Debbie Allen first appeared as the dance teacher Lydia in Fame (1980), but was only shown judging auditions at the beginning of the movie. She had two lines: commenting that Leroy didn't have a registration form, and calling his dancing "wicked!!" She is still identified as Lydia in the film's closing credits.
Although mostly shot at MGM studios in Culver City, California, the cast and crew made at least one trip to New York City each season to film exterior scenes in advance of the rest of the episode's shot in Los Angeles.
This series combined musical numbers with dramatic scenes. Cast members went on the road and performed live concerts (usually performing songs first done on this show) to satisfy the fan base of young people who regularly watched the show.
In an Emmy TV Legends interview, Debbie Allen has said that the perfect romance for the show would have been between Lee Curreri (Bruno) and Gene Anthony Ray (Leroy.). But because the censors were too restrictive back then, and because certain people were still in the closet, that never came to be.
In the final season, Debbie Allen was appearing on Broadway in "Sweet Charity". Her stage run overlapped with the filming of the final season. To be able to include her in episodes, the producers filmed all of her scenes in New York City. That is why she appeared only in exterior scenes, and had no interior scenes for several episodes.
Janet Jackson, who appeared on this show for one season as Cleo, this being the third television show, on which she appeared, after Diff'rent Strokes (1978) and Good Times (1974), claimed that she and the other young cast members were mistreated by the producers, and consequently quit before the season was over.
Lydia (Debbie Allen) was a student in Fame (1980, not a teacher as is commonly thought. She was an older student who was just supposed to be helping with the auditions. There were a couple of deleted scenes which show her facing off against Coco, who was supposed to be a peer and a rival of hers. When the producers asked Debbie Allen to come back to do this show, it was two years later, and she was obviously no longer a high school student at that point. Because of that, and because the editing of the original movie wound up making her look like a teacher anyway, they changed Lydia from a student to a dance teacher for this show.
Lee Curreri was a nascent songwriter at the time he was cast as Bruno, it's part of why Alan Parker cast him in the first place. Part of why he quit is because producers were altering his music, and not featuring enough of it.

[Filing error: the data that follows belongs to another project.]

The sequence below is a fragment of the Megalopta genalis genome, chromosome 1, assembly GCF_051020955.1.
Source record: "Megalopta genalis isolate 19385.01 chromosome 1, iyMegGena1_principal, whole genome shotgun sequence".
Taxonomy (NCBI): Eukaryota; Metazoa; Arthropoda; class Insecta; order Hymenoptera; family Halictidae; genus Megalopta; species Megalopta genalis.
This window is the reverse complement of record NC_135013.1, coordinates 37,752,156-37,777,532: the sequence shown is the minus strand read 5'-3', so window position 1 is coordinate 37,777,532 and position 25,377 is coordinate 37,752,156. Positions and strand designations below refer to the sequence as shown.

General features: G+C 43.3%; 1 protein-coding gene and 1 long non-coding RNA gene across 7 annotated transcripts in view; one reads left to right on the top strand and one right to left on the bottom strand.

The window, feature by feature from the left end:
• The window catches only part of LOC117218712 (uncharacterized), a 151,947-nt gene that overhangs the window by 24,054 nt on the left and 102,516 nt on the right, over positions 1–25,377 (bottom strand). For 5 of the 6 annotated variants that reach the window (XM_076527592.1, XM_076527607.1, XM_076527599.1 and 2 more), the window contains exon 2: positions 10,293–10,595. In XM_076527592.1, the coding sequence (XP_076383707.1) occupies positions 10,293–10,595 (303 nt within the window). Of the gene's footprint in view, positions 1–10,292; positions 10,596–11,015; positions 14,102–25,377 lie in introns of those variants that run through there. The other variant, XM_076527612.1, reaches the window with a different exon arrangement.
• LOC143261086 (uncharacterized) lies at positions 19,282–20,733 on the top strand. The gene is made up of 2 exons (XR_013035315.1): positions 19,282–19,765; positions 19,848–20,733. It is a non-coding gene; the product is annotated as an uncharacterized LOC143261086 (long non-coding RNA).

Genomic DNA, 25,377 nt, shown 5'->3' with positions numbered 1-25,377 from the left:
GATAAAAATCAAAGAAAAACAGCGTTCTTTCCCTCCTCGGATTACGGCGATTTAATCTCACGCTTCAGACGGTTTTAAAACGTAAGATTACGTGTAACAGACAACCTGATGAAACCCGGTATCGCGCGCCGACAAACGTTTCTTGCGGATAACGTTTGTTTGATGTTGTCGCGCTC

The London Telegraph obituary for Gene Anthony Ray (Leroy Johnson) reported that "in 1984, Ray was axed from the show after his mother was jailed for running a drug ring, and he failed to turn up for work one hundred times."
Fame (1980), unlike Glee (2009), won many awards for original songwriting. Composer Michael Gore (brother to "It's My Party" Leslie Gore, who helped him with the songwriting) won Academy Awards for best score in 1981, as well as best song, the title song Fame. Glee (2009), conversely, was always just a cover show.
Janet Jackson has said in interviews she had a bad experience while working on Fame, the TV Show: 'I wanted to quit Fame,' she says. "I didn't want to do that to begin with. I did it for my father. The kids that were on it... they were so outgoing, I felt like an outcast. They would do things like eat my breakfast. I'd open up my breakfast case and there'd be nothing in there. I was the new kid on the block. I was very shy and very quiet so I would never say anything, I'd just close it back up.'
Continuing the Fame and Glee (2009) connections and coincidences, the male leads of both shows died at a tragically young age: Gene Anthony Ray, (Leroy), died from a stroke at the age of forty-one. (His mom confirmed he had contracted H.I.V.) Corey Monteith, star of Glee (2009), died of a drug overdose at the age of thirty-one. Both were talented, but self destructive.
In the movie, during music class, Shorofsky (Albert Hague) shouts at Bruno (Lee Curreri): "No! No! That's not your dick you're holding! It's a violin bow! Show it some respect!" This is not a line that would appear on the television show nor any show today. (Although it does recall the student and teacher relationship of Whiplash a little bit.)